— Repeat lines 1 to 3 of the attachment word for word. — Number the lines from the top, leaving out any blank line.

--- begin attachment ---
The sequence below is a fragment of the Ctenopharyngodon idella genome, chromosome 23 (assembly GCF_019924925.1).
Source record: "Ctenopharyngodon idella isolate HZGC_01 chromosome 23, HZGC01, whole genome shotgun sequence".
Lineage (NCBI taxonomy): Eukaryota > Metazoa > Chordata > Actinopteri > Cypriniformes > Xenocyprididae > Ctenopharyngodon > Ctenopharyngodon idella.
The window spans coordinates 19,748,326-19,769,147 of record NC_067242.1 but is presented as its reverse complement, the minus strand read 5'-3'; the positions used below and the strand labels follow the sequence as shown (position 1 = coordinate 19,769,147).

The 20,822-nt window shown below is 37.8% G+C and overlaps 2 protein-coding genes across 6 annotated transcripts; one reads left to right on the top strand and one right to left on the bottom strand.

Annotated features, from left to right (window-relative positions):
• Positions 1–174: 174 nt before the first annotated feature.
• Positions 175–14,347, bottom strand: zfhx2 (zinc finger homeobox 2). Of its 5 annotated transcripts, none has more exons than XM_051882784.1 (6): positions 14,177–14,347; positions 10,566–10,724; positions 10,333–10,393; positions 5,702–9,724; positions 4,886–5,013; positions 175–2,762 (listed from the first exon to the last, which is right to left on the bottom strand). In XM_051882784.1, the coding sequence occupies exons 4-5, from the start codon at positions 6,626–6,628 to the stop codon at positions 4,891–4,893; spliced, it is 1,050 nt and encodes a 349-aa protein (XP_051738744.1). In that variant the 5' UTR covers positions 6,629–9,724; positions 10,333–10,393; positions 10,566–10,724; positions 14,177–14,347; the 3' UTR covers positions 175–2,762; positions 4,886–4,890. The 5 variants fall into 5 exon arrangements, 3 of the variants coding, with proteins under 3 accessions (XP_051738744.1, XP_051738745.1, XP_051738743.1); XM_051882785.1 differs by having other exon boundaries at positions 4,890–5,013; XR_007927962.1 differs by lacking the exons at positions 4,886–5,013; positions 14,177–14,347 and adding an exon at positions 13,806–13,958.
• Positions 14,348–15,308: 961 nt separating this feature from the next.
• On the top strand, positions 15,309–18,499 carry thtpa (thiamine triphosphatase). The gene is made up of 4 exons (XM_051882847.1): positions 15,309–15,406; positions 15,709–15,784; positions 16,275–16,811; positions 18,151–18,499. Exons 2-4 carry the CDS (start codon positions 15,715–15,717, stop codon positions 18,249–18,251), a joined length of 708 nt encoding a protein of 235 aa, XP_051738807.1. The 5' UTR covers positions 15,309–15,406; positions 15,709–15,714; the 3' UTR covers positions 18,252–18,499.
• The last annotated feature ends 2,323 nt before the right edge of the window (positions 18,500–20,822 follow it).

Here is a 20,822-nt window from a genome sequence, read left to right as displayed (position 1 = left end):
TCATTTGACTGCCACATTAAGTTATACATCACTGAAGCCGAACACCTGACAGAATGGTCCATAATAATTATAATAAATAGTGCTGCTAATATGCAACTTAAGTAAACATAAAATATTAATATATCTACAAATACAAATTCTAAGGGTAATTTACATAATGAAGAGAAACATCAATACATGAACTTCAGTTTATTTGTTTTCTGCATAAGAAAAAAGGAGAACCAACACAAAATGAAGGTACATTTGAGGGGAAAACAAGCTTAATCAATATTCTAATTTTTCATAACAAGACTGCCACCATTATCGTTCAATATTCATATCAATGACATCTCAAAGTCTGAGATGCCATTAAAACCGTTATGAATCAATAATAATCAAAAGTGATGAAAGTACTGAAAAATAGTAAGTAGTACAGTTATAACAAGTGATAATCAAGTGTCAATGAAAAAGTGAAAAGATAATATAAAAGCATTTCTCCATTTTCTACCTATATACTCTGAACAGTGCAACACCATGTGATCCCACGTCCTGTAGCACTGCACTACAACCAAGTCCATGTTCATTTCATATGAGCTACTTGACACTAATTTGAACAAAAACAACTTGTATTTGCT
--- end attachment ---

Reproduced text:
The sequence below is a fragment of the Ctenopharyngodon idella genome, chromosome 23 (assembly GCF_019924925.1).
Source record: "Ctenopharyngodon idella isolate HZGC_01 chromosome 23, HZGC01, whole genome shotgun sequence".
Lineage (NCBI taxonomy): Eukaryota > Metazoa > Chordata > Actinopteri > Cypriniformes > Xenocyprididae > Ctenopharyngodon > Ctenopharyngodon idella.